China fines Citibank, four others for breaching mortgage and credit card rules
Fine is largest ever issued by Shanghai office of the China Banking Regulatory Commission, according to mainland media reports; four other local banks also penalised
Citigroup and four other Chinese banks have been fined a combined 14 million yuan (US$2.1 million) by China’s banking regulator in Shanghai for breaching mortgage and credit card rules, in an unprecedented crackdown by the authorities to rein in runaway credit.
Citi received the largest fine of 10 million yuan, and was accused of violating mortgage lending rules and for showing insufficient care when issuing credit cards to customers, according to an August 11 notice on the website of the China Banking Regulatory Commission (CBRC).
The breaches took place in the first 10 months of 2015, the regulator said.
The four Chinese banks that were fined were Hua Xia Bank (2.06 million yuan), Bank of Tianjin (500, 000 yuan), Bank of Shanghai (500,000 yuan), and the Agricultural Bank of China (nearly 600,000 yuan).
“The regulator’s fine on Citibank for lending and credit card irregularities extends Beijing’s recent campaign against financial risk to domestic commercial and consumer lenders,” said Brock Silvers, managing director of Kaiyuan Capital. “Despite being the largest commercial bank fine to date, the sanction isn’t significantly impactful, and could indicate a desire to be even-handed rather than presaging a broader movement against the banking sector.”
The penalties reflect the increasing scrutiny placed on China’s banking industry, as the regulator stepped up its effort to repair any weak links and avert potential risks in the financial system amid a slowing economy. On a larger scale, the bank regulator had joined with watchdog agencies in securities, insurance and with the central bank to deter outsize acquisitions, force companies to pare down debt, and slow capital remittances.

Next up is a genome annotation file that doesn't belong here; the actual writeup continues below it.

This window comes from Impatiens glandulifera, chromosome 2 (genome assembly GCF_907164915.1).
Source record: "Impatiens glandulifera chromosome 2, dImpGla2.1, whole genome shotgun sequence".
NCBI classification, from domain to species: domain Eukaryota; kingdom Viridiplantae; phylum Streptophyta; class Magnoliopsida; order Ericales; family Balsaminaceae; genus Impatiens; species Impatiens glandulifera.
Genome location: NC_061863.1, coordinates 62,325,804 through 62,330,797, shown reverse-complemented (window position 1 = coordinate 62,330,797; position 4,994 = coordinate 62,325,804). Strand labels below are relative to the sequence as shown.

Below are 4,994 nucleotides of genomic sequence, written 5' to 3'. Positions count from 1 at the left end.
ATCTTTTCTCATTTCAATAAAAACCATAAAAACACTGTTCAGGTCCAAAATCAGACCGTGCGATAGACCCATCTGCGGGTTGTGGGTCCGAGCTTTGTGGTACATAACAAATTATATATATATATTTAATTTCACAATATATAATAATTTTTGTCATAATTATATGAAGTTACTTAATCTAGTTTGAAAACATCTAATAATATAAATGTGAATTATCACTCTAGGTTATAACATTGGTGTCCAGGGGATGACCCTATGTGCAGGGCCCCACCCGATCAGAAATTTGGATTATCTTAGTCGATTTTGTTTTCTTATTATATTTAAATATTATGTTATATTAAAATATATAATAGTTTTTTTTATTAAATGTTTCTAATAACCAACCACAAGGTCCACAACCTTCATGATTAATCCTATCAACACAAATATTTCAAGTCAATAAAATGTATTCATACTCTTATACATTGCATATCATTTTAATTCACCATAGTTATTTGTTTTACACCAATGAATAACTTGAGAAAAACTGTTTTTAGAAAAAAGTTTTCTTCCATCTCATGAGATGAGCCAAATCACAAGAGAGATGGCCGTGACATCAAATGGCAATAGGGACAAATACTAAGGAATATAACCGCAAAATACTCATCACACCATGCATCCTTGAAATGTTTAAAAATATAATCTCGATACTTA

The bank regulator had also been active to clamp down on mortgage lending to cool the overheating residential property market, a hot button issue ahead of the Communist Party’s leadership selection process this autumn.
Total financing has been forecasted to grow 13 per cent to 223 trillion yuan by December, from 196.8 trillion yuan at the end of 2016, according to an analysis by Autonomous Research analyst Charlene Chu, cited by Bloomberg. The pace is slower than the 2016 clip of 19 per cent, reflecting the effectiveness of the Chinese government’s deleveraging campaign, she said.
The Shanghai office of the Chinese banking regulator has issued 31 fines so far this year, compared with 25 for the whole of 2016.
The most common misdemeanours this year had been in mortgage and interbank lending, the regulator said.
Citibank’s fine is the largest ever issued by the Shanghai office of the CBRC, according to mainland media reports.
“Citi is committed to meeting our regulatory obligations,” the bank’s Hong Kong-based spokesman said. “We have completed the necessary corrective actions to address the issues identified.”
Property controls in Shanghai are particularly strict, and last week the chief executive of developer China Jinmao Holdings said Shanghai’s price controls over new homes were the toughest among all mainland Chinese cities.
However, the CBRC’s central operations in Beijing have been more willing to impose swinging fines.